As borrowers impacted by COVID-19 continue to exit mortgage forbearance, now is the time for lenders and servicers to be proactive in their borrower outreach to reduce foreclosure volume. According to ATTOM Data Solutions, foreclosures have increased by 9% in the first quarter of 2021. And while foreclosure is sometimes unavoidable, lenders and servicers have an arsenal of tools at their disposal to help borrowers before that happens.
Less than two months after a missed mortgage payment, servicers typically contact borrowers to discuss potential options. However, it can be challenging to connect with borrowers. Computershare Loan Services (CLS) is one of the highest-rated servicers in the US. With deep roots in default servicing, Specialized Loan Servicing (SLS), part of the Computershare Group, helps clients mitigate a rise in foreclosures with contact strategies that meet borrowers where they are.
“Even before the pandemic, we were looking at ways to expand our communication,” said Leesa Logan, General Counsel of Specialized Loan Servicing. “Times are changing. Consumers don’t always answer the phone or look at their email. The old way of sending out letters isn’t always as effective as it once was.”
The CFPB’s Proposed Rule Amendments
The pandemic heightened the need for lenders and servicers to improve communication quickly. But even with the best efforts, it can be challenging to effectively manage consumer contact – especially when onboarding high origination volumes and navigating new rules and regulations.
In early April, the Consumer Financial Protection Bureau (CFPB) proposed new servicing requirements to give borrowers impacted by COVID, and servicers, more time to bring a loan current before moving toward foreclosure. For example, for principal residences, the Bureau would require a temporary COVID-19 emergency pre-foreclosure review period until the end of December 2021. Additionally, the proposed amendments would allow mortgage servicers to offer certain loan modifications more efficiently by requiring fewer borrower documents. If the modifications don’t increase the borrower’s monthly payment, servicers and borrowers can avoid the paperwork and focus on creating a payment plan.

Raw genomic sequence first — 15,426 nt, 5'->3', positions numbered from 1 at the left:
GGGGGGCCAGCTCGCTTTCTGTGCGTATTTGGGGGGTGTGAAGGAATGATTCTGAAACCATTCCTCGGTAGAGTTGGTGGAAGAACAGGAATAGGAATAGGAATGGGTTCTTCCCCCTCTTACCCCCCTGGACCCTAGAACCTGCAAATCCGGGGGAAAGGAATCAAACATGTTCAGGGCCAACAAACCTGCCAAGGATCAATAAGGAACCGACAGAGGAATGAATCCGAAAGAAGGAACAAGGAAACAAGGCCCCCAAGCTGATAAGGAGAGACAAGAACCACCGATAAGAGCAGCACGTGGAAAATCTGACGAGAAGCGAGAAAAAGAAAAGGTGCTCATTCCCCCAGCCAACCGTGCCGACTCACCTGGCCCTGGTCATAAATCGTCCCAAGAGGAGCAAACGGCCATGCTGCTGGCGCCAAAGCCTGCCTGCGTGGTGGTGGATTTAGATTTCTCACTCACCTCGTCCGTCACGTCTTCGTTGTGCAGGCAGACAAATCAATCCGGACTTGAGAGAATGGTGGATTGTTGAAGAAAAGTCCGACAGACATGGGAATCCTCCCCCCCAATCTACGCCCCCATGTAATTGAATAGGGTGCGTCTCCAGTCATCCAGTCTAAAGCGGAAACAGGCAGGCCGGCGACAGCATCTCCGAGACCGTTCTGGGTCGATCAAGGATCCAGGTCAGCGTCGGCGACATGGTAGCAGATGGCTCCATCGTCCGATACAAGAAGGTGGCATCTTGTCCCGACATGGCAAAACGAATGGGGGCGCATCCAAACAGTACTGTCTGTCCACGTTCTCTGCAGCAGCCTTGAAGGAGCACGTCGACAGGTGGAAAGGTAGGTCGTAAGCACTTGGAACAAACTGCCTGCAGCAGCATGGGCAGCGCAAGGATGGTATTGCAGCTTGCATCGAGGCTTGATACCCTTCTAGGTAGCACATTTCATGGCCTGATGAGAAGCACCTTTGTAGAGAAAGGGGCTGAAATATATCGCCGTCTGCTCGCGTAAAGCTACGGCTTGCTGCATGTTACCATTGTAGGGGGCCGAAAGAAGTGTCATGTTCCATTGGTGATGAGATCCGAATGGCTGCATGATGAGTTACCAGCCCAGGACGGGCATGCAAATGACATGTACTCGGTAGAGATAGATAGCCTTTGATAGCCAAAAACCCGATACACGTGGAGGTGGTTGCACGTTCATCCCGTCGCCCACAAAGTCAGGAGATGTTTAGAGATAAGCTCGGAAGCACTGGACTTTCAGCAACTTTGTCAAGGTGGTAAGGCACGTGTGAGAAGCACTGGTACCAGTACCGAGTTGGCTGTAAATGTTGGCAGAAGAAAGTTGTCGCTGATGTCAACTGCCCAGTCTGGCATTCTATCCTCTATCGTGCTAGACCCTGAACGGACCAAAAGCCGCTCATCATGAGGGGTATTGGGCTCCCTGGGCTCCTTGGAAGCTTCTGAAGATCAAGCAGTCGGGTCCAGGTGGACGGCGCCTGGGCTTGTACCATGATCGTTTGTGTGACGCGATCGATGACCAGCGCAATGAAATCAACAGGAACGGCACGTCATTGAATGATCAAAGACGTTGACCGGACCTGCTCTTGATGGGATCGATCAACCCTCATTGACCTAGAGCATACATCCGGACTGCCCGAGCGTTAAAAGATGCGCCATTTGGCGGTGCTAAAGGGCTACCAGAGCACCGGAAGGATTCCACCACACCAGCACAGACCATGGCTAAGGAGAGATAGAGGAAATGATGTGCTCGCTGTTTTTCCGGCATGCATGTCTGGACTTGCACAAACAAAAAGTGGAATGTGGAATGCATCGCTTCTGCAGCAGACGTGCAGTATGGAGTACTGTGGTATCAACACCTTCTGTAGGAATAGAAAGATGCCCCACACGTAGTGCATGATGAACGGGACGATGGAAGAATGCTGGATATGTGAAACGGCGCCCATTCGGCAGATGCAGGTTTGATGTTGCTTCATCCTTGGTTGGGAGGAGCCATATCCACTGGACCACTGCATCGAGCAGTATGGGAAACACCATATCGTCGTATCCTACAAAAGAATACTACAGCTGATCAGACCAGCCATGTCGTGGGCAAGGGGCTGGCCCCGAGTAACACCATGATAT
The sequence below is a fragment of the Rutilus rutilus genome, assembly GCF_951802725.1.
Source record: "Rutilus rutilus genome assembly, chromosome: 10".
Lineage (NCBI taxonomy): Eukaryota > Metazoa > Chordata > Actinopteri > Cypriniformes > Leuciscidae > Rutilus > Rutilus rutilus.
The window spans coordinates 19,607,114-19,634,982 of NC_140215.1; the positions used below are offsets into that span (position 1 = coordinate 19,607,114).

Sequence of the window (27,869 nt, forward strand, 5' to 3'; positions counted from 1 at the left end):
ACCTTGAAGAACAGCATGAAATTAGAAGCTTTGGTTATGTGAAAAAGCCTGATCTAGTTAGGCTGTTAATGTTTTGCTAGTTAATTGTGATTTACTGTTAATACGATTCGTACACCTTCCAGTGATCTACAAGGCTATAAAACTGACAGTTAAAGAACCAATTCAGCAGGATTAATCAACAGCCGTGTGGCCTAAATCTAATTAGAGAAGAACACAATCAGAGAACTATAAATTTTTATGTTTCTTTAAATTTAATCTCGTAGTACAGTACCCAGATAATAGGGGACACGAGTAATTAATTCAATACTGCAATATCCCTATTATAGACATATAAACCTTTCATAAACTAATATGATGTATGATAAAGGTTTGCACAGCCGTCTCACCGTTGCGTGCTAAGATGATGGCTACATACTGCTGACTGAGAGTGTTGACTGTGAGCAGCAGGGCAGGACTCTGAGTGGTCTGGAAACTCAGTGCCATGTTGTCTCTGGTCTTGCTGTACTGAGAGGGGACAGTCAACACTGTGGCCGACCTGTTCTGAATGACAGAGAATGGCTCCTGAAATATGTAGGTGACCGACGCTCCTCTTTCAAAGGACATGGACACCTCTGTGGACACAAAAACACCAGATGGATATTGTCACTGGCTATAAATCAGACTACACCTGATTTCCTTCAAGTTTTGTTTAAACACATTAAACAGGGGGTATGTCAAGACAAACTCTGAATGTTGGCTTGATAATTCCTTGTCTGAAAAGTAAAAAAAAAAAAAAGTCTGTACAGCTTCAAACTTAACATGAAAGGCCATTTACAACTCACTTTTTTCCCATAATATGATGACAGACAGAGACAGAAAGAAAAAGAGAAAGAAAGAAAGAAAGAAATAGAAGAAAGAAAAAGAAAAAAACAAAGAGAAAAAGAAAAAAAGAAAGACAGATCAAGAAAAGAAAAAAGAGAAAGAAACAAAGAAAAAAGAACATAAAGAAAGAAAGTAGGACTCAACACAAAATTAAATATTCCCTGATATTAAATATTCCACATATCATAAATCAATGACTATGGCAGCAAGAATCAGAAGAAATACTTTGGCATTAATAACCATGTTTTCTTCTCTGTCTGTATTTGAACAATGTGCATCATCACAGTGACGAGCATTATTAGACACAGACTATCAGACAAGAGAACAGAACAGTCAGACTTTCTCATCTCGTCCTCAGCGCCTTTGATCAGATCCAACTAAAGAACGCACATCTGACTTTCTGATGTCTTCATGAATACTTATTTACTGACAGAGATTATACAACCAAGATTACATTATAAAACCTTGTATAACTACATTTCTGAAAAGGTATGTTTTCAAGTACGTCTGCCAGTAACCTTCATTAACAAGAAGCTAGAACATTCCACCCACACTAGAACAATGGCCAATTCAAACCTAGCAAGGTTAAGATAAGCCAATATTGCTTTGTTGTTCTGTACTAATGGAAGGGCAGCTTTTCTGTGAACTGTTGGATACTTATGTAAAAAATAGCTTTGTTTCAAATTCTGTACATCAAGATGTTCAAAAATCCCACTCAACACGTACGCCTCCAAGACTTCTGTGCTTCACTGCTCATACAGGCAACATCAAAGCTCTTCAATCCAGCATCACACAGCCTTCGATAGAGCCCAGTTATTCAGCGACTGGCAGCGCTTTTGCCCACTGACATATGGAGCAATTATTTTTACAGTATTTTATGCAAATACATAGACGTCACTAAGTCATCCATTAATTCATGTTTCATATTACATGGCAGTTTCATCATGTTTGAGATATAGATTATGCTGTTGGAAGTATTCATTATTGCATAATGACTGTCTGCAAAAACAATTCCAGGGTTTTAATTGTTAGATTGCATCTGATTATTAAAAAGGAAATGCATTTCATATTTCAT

While well-intentioned, these amendments require servicers to distinguish between a borrower’s principal residence versus a property that is vacant or abandoned, which can be challenging. Typically, an abandoned property can move forward to foreclosure. But an abandoned property is not the same as a vacant property, which can still be a consumer’s primary residence. Servicers must consider several different factors to make that determination. For example, someone in the military may leave a home vacant while deployed, but that doesn’t mean the house is abandoned and should go into foreclosure.
“It’s not easy,” Logan added. “Determining whether a property is abandoned requires communication with the borrower. But that’s something we focus on at Computershare Loan Services. We want to make sure if the property is vacant, we have some other qualifier that leads us to a reasonable belief the property is abandoned. If that is the determination, we may go ahead and move forward in the foreclosure if all efforts have been exhausted and in accordance with applicable legal and investor requirements.”
Computershare Loan Services streamlines communication
Computershare Loan Services designed its operational model to streamline communication with borrowers and remain compliant. CLS integrates digital tools into their day-to-day communication with customers to provide education on COVID-19 assistance opportunities, explain potential solutions when assistance ends, and provide multiple ways to contact SLS’s customer care team. Computershare Loan Services provides relevant information where and when borrowers prefer to receive it.
“Email, IVR, educational videos, and texting have all been very effective for us,” said Logan. “We get much more engagement by using a combination of these outreach methods. By using these tools, we have a very high rate of getting consumers out of forbearance and into a resolution.”
The CFPB’s new proposed rules put certain expectations in place when servicers contact borrowers. And while most servicers are already checking in with borrowers, they might not be in compliance with some of the additional contact requirements the Bureau is proposing.
“We’re looking at our current practice, identifying the Bureau’s intent, and ensuring we meet that intent,” added Logan. “And that’s something all servicers need to be doing in preparation for CFPB’s anticipated rule amendments.”
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